Using a closure to Box a trait

I have the following simplistic code which demonstrates my problem:

trait MyTrait {
    fn stuff(&self);
}

struct Foo();

impl MyTrait for Foo {
    fn stuff(&self) {
        println!("stuff");
    }
}

fn wrap(f: Foo) -> Box<dyn MyTrait> {
    Box::new(f)
}

fn create() -> Result<Box<dyn MyTrait>, ()> {
    println!("create");
    create_foo().map(|f| Box::new(f))
}

fn create_foo() -> Result<Foo, ()> {
    println!("create_foo");
    Ok(Foo())
}

fn main() {
    let result = create().unwrap();
    result.stuff();
}

(Playground)

Gives me this error:

error[E0599]: no function or associated item named `new` found for struct `std::boxed::Box<(dyn MyTrait + 'static)>` in the current scope
  --> src/lib.rs:21:58
   |
21 |     create_foo().map(|f| Box::<(dyn MyTrait + 'static)>::new(f))
   |                                                          ^^^ function or associated item not found in `std::boxed::Box<(dyn MyTrait + 'static)>`
   |
   = note: the method `new` exists but the following trait bounds were not satisfied:
           `dyn MyTrait : std::marker::Sized`

If I remove the closure and use the function the error goes away.

This line:

create_foo().map(|f| Box::new(f))

becomes:

create_foo().map(wrap)

I figure this is because the function tells the compiler what I am trying to do while the closure does not. Is there some syntax I can use which avoids the need for a function? Or is this the best approach?

Thank you.

Seems like the compiler isn't able to automatically cast your Box<Foo> to Box<dyn MyTrait>
The following line does the trick:

create_foo().map(|f| Box::new(f) as Box<dyn MyTrait>)

I thought about casting, but whenever I cast in other languages it is interpreted as if I am doing something "wrong." Is that something I should unlearn in Rust?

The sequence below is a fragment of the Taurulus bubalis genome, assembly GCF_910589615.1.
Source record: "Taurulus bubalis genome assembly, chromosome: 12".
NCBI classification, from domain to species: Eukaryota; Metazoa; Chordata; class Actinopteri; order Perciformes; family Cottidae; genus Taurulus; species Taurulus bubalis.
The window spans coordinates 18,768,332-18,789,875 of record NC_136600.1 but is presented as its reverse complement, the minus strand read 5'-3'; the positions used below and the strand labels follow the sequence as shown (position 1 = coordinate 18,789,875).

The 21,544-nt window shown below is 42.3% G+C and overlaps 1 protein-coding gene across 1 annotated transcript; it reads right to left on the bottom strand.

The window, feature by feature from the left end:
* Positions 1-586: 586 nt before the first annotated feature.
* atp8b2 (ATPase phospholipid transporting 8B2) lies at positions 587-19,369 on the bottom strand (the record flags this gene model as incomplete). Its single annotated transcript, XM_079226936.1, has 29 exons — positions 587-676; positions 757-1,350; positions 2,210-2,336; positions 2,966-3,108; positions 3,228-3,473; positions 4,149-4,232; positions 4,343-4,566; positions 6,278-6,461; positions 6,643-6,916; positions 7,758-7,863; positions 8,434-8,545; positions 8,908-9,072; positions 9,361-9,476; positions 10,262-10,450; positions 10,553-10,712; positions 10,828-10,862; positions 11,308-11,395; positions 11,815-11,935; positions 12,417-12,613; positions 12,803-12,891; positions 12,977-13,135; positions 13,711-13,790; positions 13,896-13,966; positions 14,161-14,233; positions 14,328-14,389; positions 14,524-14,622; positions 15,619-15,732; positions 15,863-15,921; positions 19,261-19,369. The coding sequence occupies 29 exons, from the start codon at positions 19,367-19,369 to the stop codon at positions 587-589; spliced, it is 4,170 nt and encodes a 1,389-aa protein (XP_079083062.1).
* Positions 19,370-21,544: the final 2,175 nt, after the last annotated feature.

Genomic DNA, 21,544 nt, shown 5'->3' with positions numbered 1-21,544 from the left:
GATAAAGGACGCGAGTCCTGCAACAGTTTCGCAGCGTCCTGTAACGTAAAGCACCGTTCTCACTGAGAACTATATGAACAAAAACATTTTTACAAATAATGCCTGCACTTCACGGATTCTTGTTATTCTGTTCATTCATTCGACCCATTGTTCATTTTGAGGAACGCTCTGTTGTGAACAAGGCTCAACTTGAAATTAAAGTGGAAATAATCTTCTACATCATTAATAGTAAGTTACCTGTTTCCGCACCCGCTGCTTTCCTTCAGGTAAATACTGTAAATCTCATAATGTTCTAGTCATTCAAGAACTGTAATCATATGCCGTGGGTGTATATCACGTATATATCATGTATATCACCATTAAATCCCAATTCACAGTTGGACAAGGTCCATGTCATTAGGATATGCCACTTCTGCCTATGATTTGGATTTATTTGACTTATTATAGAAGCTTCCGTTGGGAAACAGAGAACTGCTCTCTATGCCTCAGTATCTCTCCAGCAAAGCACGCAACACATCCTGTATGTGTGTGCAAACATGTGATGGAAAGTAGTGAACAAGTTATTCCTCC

You can alternatively give the closure an explicit return type:

create_foo().map(|f| -> Box<dyn MyTrait> { Box::new(f) })

But I don't think there's anything wrong with the cast. You don't even need to say Box<dyn MyTrait> again; if you just tell the compiler where the cast is happening, it will figure out what type to cast to:

create_foo().map(|f| Box::new(f) as _)
1 Like

Thanks. I think I was looking for something along the lines of specifying the explicit return type.

In general, I'd say "kind of". Casting pointers/references/structs is safe and expected, but casting integers is still seen as fairly bad in Rust.

References, and things like Box, are all safe because Rust will prevent you from doing any bad casts - you can't cast from &A to &B unless A and B are related. In fact, it's required to do some operations, though in many cases you can ask rustc to do it implicitly (as in this case). It's also not allowed to cast between references/integers unless you use raw pointers - but even then, as long as you ensure you don't dereference an invalid pointer, it's totally valid and OK. There's no UB in casting between pointed-to types, only in dereferencing bad pointers.

Integer casting is, however, still "bad", mostly because it silently truncates when casting from bigger to smaller integers. For that case, using explicit conversion APIs like .into() and .try_into() is preferred so you can get explicit error management.

1 Like